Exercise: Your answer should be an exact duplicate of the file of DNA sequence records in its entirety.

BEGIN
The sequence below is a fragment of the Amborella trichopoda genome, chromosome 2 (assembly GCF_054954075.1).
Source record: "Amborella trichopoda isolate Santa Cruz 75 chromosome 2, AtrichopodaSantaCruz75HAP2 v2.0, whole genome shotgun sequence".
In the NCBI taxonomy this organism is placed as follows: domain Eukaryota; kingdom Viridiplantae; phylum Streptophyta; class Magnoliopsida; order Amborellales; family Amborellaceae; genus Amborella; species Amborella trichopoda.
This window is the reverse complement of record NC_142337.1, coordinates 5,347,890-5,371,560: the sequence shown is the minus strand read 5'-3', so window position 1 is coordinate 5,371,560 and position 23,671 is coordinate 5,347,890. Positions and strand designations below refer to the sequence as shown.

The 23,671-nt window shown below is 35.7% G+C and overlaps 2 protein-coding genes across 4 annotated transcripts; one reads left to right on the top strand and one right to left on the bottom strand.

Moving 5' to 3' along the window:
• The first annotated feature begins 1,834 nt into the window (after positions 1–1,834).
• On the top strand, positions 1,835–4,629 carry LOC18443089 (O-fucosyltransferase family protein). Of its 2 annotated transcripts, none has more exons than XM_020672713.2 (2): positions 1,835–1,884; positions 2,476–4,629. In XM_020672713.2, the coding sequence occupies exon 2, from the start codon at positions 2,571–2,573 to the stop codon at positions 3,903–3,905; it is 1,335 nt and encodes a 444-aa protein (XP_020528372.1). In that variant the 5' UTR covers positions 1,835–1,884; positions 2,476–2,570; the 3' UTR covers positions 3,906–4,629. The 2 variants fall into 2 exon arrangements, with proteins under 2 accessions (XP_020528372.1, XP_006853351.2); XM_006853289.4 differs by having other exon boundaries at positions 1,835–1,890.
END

The sequence below is a fragment of the Amborella trichopoda genome, chromosome 2 (assembly GCF_054954075.1).
Source record: "Amborella trichopoda isolate Santa Cruz 75 chromosome 2, AtrichopodaSantaCruz75HAP2 v2.0, whole genome shotgun sequence".
In the NCBI taxonomy this organism is placed as follows: domain Eukaryota; kingdom Viridiplantae; phylum Streptophyta; class Magnoliopsida; order Amborellales; family Amborellaceae; genus Amborella; species Amborella trichopoda.
This window is the reverse complement of record NC_142337.1, coordinates 5,347,890-5,371,560: the sequence shown is the minus strand read 5'-3', so window position 1 is coordinate 5,371,560 and position 23,671 is coordinate 5,347,890. Positions and strand designations below refer to the sequence as shown.

The 23,671-nt window shown below is 35.7% G+C and overlaps 2 protein-coding genes across 4 annotated transcripts; one reads left to right on the top strand and one right to left on the bottom strand.

Moving 5' to 3' along the window:
• The first annotated feature begins 1,834 nt into the window (after positions 1–1,834).
• On the top strand, positions 1,835–4,629 carry LOC18443089 (O-fucosyltransferase family protein). Of its 2 annotated transcripts, none has more exons than XM_020672713.2 (2): positions 1,835–1,884; positions 2,476–4,629. In XM_020672713.2, the coding sequence occupies exon 2, from the start codon at positions 2,571–2,573 to the stop codon at positions 3,903–3,905; it is 1,335 nt and encodes a 444-aa protein (XP_020528372.1). In that variant the 5' UTR covers positions 1,835–1,884; positions 2,476–2,570; the 3' UTR covers positions 3,906–4,629. The 2 variants fall into 2 exon arrangements, with proteins under 2 accessions (XP_020528372.1, XP_006853351.2); XM_006853289.4 differs by having other exon boundaries at positions 1,835–1,890.